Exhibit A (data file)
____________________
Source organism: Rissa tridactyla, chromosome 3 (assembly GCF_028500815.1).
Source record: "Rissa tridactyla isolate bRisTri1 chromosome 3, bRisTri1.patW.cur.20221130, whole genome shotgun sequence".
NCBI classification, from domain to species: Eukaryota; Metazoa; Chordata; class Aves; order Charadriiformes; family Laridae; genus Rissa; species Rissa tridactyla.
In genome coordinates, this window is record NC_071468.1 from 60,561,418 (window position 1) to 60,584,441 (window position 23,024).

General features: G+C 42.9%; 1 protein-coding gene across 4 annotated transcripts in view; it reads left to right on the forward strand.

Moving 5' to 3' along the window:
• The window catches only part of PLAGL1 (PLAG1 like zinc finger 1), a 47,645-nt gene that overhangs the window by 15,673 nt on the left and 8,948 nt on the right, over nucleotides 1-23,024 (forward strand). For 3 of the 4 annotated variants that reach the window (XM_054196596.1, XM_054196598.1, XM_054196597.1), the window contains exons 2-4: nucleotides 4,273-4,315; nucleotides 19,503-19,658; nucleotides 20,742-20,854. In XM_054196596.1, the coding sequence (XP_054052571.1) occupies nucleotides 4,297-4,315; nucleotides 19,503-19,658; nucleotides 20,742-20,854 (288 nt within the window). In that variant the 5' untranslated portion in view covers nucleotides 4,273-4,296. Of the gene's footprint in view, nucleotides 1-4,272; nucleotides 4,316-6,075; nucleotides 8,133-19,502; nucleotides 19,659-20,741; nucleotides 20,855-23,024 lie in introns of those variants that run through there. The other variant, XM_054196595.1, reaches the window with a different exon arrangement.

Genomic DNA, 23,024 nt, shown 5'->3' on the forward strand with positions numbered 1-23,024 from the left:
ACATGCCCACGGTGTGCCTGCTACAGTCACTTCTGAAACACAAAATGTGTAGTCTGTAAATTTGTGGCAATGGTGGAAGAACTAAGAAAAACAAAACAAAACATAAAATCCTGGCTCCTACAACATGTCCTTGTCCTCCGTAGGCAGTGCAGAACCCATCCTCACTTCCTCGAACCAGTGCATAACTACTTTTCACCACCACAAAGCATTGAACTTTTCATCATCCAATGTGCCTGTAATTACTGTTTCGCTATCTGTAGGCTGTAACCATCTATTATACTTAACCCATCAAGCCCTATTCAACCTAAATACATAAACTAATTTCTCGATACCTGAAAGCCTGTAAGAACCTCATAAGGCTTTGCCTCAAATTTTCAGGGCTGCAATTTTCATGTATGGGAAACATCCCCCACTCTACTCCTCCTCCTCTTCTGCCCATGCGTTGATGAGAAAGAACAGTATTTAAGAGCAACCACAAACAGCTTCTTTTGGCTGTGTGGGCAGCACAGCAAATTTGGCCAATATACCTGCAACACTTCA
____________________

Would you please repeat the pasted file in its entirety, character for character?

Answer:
Source organism: Rissa tridactyla, chromosome 3 (assembly GCF_028500815.1).
Source record: "Rissa tridactyla isolate bRisTri1 chromosome 3, bRisTri1.patW.cur.20221130, whole genome shotgun sequence".
NCBI classification, from domain to species: Eukaryota; Metazoa; Chordata; class Aves; order Charadriiformes; family Laridae; genus Rissa; species Rissa tridactyla.
In genome coordinates, this window is record NC_071468.1 from 60,561,418 (window position 1) to 60,584,441 (window position 23,024).

General features: G+C 42.9%; 1 protein-coding gene across 4 annotated transcripts in view; it reads left to right on the forward strand.

Moving 5' to 3' along the window:
• The window catches only part of PLAGL1 (PLAG1 like zinc finger 1), a 47,645-nt gene that overhangs the window by 15,673 nt on the left and 8,948 nt on the right, over nucleotides 1-23,024 (forward strand). For 3 of the 4 annotated variants that reach the window (XM_054196596.1, XM_054196598.1, XM_054196597.1), the window contains exons 2-4: nucleotides 4,273-4,315; nucleotides 19,503-19,658; nucleotides 20,742-20,854. In XM_054196596.1, the coding sequence (XP_054052571.1) occupies nucleotides 4,297-4,315; nucleotides 19,503-19,658; nucleotides 20,742-20,854 (288 nt within the window). In that variant the 5' untranslated portion in view covers nucleotides 4,273-4,296. Of the gene's footprint in view, nucleotides 1-4,272; nucleotides 4,316-6,075; nucleotides 8,133-19,502; nucleotides 19,659-20,741; nucleotides 20,855-23,024 lie in introns of those variants that run through there. The other variant, XM_054196595.1, reaches the window with a different exon arrangement.

Genomic DNA, 23,024 nt, shown 5'->3' on the forward strand with positions numbered 1-23,024 from the left:
ACATGCCCACGGTGTGCCTGCTACAGTCACTTCTGAAACACAAAATGTGTAGTCTGTAAATTTGTGGCAATGGTGGAAGAACTAAGAAAAACAAAACAAAACATAAAATCCTGGCTCCTACAACATGTCCTTGTCCTCCGTAGGCAGTGCAGAACCCATCCTCACTTCCTCGAACCAGTGCATAACTACTTTTCACCACCACAAAGCATTGAACTTTTCATCATCCAATGTGCCTGTAATTACTGTTTCGCTATCTGTAGGCTGTAACCATCTATTATACTTAACCCATCAAGCCCTATTCAACCTAAATACATAAACTAATTTCTCGATACCTGAAAGCCTGTAAGAACCTCATAAGGCTTTGCCTCAAATTTTCAGGGCTGCAATTTTCATGTATGGGAAACATCCCCCACTCTACTCCTCCTCCTCTTCTGCCCATGCGTTGATGAGAAAGAACAGTATTTAAGAGCAACCACAAACAGCTTCTTTTGGCTGTGTGGGCAGCACAGCAAATTTGGCCAATATACCTGCAACACTTCA